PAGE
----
- What are the Triumph Scrambler's rivals?
- Scramblers are great looking
- Triumph gives the Scrambler more power
- What equipment do you get on a Scrambler?
- The cooling fins are fake
- Where Triumph have upped the Scrambler game
- Triumph Scrambler 1200
The Triumph Scrambler started life as a stylised, off-road version of the Triumph Bonneville which took inspiration from the Triumph TR6C Trophy (a bike many will recognise as being ridden by Steve McQueen in The Great Escape).
Triumph launched the Scrambler in 2006 with distinguishing features such as high-level twin exhausts and higher bars than the Bonneville from which it was adapted.
The engine is the same 865cc parallel twin found in much of the Bonneville family, with a 270-degree crank like the one in the Bonneville America/Speedmaster variants. Carbs are also favoured over injection.
In 2017, Triumph made a switch from using a Bonneville as the base for their Scrambler to a Street Twin. This meant an upgrade to the ‘High Torque’ liquid-cooled 900cc motor from the twin which brought more power, a smoother ride and Euro4 compliance.
MCN took a Triumph Scrambler on a group test up against the BMW R nineT and Ducati Scrambler Desert Sled. The verdict was that all three bikes had their advantages with the Triumph coming out on top for relaxed city riding and value. The Ducati was more capable off-road and the BMW was better on the open road. Watch the video below for the full version.
There are plenty of rivals around in the Scrambler market and new ones are still being announced. Ducati and BMW were mentioned in the video, but there's also the Fantic Caballero, the Morini 1200 and the Enfield Woodsman. Norton have announced a Scrambler coming out soon too.
"Dream of being Steve McQueen in The Great Escape"
Whatever you think about the concept of a new retro bike, you have to admit that the Triumph Scrambler looks great, even in the context of a very attractive Bonneville range.
The Scrambler was originally devised in 2005 before being updated in 2007 from twin carb to a new injection system conforming to the Euro3 standard. New colours were added in 2010 (Jet Black and Khaki Green) but the bike remained largely unchanged all the way through to 2016 and the introduction of the Street Scrambler.
In spite of its looks, it’s actually a great all-round bike you can use every day and pretend the whole time you are Steve McQueen. Just don’t get carried away and try to clear any fences!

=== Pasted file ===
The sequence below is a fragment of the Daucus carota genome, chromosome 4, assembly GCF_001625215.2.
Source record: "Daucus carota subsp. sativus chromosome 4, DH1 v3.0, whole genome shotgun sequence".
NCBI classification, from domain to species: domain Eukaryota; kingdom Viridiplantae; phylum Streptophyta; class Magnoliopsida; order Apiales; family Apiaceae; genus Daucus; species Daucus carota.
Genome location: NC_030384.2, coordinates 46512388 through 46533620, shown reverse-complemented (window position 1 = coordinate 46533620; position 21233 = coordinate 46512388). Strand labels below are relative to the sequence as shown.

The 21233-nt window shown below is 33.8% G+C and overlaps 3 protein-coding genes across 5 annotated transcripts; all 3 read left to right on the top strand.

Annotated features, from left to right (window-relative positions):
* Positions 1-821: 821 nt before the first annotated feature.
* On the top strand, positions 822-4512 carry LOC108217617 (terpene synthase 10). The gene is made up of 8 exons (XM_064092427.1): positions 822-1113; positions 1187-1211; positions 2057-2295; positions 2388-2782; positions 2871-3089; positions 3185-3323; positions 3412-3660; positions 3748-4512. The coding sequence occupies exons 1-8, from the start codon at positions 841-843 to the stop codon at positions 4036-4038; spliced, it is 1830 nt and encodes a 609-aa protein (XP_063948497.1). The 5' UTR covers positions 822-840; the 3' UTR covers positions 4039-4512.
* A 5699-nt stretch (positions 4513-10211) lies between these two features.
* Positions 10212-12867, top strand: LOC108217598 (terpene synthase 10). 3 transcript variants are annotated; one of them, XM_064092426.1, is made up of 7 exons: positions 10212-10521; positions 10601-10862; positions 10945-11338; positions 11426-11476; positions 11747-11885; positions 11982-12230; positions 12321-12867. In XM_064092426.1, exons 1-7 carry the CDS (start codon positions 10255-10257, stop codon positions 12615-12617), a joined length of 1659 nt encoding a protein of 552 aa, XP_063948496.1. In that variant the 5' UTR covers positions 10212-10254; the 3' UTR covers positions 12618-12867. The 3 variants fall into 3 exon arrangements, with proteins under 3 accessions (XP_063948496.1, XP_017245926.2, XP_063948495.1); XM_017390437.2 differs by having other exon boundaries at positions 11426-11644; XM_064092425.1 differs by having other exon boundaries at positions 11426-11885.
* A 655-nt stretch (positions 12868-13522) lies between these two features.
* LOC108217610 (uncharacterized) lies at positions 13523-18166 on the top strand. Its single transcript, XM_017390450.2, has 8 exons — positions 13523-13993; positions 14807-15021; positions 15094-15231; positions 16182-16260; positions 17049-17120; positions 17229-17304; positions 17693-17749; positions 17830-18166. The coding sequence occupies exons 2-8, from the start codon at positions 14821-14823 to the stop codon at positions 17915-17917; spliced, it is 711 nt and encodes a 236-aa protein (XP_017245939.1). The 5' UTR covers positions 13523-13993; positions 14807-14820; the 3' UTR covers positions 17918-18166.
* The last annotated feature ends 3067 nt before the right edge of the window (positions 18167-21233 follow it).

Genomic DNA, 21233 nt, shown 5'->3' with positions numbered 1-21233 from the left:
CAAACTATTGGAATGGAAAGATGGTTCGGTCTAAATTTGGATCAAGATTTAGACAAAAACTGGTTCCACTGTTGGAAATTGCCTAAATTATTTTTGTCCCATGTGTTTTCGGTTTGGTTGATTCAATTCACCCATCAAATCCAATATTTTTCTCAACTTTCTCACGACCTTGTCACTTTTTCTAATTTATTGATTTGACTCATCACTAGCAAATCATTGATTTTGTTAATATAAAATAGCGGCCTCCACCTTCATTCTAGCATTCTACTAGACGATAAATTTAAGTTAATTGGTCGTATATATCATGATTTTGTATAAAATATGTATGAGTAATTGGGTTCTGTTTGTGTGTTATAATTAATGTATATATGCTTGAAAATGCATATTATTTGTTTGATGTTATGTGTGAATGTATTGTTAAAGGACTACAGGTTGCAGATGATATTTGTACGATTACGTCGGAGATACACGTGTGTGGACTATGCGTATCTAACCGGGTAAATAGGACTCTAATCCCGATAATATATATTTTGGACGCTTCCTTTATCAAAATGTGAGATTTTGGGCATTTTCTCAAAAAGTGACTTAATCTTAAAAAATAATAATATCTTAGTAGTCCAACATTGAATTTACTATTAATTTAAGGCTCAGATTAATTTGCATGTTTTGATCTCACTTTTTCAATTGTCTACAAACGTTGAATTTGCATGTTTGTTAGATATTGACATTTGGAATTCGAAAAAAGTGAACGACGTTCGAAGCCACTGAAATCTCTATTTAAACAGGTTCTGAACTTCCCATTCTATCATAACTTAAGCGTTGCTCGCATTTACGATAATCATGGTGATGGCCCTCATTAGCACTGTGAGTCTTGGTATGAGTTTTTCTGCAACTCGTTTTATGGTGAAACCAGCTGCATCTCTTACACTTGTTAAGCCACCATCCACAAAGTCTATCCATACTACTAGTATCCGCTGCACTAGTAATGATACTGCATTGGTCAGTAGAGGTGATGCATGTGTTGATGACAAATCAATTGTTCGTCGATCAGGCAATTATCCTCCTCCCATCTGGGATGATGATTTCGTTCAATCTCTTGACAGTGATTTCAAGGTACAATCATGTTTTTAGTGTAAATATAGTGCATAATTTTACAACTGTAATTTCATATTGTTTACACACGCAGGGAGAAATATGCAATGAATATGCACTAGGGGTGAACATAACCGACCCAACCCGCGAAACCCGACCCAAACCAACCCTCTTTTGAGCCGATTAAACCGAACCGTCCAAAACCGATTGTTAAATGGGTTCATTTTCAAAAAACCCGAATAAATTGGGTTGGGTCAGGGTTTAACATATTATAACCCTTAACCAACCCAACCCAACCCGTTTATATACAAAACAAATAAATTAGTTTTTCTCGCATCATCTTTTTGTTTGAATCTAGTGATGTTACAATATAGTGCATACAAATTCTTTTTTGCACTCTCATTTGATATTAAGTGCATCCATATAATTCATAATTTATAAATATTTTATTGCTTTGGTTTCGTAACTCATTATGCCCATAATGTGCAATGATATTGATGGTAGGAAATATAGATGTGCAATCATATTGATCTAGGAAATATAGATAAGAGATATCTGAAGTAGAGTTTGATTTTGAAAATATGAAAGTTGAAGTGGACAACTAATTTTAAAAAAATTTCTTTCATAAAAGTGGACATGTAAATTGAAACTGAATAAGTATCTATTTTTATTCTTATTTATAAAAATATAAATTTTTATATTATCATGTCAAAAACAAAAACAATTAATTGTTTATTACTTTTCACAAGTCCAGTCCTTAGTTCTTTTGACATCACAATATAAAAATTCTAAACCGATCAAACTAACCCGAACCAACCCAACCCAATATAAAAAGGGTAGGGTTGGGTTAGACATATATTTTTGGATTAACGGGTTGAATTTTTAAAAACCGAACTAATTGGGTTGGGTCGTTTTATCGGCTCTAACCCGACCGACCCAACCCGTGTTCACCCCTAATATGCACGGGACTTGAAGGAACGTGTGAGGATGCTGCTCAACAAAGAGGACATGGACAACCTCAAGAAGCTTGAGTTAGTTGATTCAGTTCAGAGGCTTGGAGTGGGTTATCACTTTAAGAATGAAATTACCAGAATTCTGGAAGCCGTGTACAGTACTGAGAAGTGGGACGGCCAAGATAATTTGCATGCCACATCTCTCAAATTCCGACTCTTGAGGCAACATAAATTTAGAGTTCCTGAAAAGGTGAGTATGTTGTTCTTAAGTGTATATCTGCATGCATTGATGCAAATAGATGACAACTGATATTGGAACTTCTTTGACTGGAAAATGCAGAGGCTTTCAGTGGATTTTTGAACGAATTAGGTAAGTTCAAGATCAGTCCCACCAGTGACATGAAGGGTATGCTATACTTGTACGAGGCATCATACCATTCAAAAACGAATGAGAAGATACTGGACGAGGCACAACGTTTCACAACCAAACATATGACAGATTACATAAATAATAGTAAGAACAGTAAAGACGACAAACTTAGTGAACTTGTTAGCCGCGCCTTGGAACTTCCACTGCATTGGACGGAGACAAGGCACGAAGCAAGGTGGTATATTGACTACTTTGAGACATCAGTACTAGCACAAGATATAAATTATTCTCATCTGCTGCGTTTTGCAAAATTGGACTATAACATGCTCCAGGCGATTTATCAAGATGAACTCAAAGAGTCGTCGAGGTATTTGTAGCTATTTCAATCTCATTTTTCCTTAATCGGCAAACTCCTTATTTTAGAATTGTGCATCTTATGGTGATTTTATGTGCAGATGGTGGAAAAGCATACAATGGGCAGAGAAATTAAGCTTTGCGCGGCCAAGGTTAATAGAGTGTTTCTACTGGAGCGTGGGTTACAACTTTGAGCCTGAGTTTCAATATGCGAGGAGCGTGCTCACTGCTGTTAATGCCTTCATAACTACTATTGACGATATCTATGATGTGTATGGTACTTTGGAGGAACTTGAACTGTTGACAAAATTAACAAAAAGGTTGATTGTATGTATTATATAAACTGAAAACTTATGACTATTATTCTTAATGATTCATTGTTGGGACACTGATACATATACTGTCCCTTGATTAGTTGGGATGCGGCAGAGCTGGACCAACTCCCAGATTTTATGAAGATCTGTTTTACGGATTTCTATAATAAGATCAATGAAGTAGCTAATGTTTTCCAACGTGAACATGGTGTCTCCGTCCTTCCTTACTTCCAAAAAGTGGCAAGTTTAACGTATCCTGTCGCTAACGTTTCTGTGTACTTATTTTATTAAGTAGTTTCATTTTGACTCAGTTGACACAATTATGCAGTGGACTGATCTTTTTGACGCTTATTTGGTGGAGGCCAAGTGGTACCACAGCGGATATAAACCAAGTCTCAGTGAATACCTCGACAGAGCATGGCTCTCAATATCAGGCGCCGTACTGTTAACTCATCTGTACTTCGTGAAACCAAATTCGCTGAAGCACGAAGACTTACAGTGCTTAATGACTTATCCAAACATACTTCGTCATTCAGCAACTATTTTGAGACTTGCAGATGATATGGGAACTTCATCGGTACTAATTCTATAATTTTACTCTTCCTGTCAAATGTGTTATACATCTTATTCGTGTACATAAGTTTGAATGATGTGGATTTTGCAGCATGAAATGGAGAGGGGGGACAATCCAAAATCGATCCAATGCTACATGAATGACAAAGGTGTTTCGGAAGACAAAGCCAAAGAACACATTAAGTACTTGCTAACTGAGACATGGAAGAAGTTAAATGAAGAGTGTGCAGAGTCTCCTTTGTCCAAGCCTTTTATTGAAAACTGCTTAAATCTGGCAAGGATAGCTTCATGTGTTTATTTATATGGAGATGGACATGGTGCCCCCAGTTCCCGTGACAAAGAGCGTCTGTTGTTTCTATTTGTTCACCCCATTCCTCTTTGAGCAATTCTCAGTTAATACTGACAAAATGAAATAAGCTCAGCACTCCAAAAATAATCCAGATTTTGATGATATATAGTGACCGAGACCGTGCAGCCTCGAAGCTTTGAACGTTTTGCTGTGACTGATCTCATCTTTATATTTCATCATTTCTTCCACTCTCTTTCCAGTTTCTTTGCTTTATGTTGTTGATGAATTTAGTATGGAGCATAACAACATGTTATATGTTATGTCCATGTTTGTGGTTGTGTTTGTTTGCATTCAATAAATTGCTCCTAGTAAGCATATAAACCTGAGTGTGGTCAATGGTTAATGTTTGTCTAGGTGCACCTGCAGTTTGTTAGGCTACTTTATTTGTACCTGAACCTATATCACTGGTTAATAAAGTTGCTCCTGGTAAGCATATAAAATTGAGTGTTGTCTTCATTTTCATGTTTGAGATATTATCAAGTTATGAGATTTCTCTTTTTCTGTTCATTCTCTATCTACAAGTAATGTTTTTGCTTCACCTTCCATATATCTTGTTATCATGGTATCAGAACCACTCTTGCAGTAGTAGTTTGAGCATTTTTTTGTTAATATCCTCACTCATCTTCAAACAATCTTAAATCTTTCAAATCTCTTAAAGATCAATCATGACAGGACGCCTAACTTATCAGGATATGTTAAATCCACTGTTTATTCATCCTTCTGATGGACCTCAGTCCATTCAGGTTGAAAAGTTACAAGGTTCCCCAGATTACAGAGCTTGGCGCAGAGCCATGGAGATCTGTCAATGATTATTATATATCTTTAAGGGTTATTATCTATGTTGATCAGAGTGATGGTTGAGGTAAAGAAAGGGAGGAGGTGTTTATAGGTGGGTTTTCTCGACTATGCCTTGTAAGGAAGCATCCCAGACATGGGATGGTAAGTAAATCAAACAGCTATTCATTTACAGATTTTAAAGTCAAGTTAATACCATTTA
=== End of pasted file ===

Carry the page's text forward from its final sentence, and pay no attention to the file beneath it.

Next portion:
You do get manual pre-load adjustment, but that’s it
There’s nothing new or fancy about the Scrambler’s steel tube, double cradle chassis, complete with a twin shock at the rear. You do get manual pre-load adjustment, but that’s it.
The chances are that this won’t matter at all for the kind of riding this bike is used for. The same goes for the 310mm single front brake disc, it’s not going to have you gripping the tank for dear life, but if that’s how you want to ride a Scrambler then get something else.
Flickable, novice-friendly and fun, the ride is suited to short or medium length trips or shooting across town to Tesco.
The revised Scrambler has the same 865cc parallel-twin engine as the Bonneville it evolved from, but with a 270-degree crank.
The post-2007 injection version received a modest bump in power and torque, but the main improvements were aimed at rideability with a gruntier mid-range and 20% better roll-on performance.
This also allowed for higher gearing which refined the bike, made cruising more comfortable and allowed a respectable top speed of 125mph.
Bonnies need careful looking after
Whilst the range is proven and reliable, the nature of all Bonnies means they need careful looking after, especially if you use them through the winter. There’s a lot of shiny bits to go dull so get the cleaning kit out regularly.
The engine is wonderfully under-stressed, so it shouldn’t struggle to reach high mileages if it’s serviced regularly.
So, what does a Triumph Scrambler cost?
There’s plenty of Scramblers available on the used market, but the demand is also high so they tend to hold their value. Expect to pay between £5,000 and £9,000.
It’s not all bad news though, they’re usually pretty well looked after and an annual service only costs £120.
You get 44 mpg on average, meaning a 130 mile range from the 15-litre tank.
The Scrambler sits in insurance group 9 out of 17. You can compare motorcycle insurance quotes at MCN Compare now.